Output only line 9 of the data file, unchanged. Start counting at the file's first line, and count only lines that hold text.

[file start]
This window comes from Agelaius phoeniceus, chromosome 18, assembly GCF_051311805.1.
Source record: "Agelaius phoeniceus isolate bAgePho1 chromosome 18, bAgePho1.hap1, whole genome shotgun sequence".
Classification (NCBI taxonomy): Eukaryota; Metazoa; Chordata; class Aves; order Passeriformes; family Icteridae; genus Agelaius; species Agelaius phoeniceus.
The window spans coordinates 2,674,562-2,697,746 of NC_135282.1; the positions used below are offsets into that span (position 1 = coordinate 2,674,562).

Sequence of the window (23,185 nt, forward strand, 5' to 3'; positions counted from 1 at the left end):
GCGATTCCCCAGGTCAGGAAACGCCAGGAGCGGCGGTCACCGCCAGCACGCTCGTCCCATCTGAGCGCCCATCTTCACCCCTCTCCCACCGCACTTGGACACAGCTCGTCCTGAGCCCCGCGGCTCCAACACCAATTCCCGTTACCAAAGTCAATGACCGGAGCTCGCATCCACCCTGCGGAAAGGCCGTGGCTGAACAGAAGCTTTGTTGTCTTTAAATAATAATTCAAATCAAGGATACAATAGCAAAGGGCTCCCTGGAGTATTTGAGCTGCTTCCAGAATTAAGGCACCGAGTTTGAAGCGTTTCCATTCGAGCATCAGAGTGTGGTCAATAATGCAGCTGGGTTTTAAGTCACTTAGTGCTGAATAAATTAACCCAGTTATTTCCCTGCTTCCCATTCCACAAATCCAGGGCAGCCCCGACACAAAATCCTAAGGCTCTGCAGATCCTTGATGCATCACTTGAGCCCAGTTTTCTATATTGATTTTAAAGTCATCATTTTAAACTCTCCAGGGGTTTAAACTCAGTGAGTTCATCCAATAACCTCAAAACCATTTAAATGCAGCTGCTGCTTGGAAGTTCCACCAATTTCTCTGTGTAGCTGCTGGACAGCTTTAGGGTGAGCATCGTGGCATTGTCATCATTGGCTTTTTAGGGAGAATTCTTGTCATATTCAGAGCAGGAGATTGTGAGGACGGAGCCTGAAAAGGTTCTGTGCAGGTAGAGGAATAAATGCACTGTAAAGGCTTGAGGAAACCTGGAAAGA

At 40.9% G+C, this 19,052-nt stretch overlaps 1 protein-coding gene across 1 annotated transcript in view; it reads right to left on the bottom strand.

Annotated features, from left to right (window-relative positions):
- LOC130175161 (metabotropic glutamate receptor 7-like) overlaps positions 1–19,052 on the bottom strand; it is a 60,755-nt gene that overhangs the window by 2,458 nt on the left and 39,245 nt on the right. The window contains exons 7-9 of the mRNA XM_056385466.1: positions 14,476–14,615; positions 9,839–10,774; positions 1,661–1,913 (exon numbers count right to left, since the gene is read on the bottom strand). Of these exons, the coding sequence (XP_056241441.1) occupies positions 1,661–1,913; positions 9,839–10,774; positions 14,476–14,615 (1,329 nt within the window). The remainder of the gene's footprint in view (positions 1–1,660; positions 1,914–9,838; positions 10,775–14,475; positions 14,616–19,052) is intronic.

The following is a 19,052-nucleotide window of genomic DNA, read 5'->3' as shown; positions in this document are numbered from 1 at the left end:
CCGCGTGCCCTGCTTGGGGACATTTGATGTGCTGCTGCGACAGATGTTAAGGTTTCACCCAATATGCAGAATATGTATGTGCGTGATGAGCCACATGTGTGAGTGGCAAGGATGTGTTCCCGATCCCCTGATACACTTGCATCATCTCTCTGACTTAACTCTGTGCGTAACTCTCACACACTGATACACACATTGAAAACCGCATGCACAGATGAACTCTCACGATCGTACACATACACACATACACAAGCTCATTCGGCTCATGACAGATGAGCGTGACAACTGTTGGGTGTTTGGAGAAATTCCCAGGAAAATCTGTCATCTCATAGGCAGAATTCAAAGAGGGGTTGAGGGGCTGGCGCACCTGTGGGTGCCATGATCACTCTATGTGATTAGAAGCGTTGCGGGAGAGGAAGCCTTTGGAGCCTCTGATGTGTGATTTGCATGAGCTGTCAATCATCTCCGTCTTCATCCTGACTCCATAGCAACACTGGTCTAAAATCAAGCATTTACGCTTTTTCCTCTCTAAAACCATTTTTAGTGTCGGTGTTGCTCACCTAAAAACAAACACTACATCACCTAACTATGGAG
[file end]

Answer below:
- LOC130175161 (metabotropic glutamate receptor 7-like) overlaps positions 1–19,052 on the bottom strand; it is a 60,755-nt gene that overhangs the window by 2,458 nt on the left and 39,245 nt on the right. The window contains exons 7-9 of the mRNA XM_056385466.1: positions 14,476–14,615; positions 9,839–10,774; positions 1,661–1,913 (exon numbers count right to left, since the gene is read on the bottom strand). Of these exons, the coding sequence (XP_056241441.1) occupies positions 1,661–1,913; positions 9,839–10,774; positions 14,476–14,615 (1,329 nt within the window). The remainder of the gene's footprint in view (positions 1–1,660; positions 1,914–9,838; positions 10,775–14,475; positions 14,616–19,052) is intronic.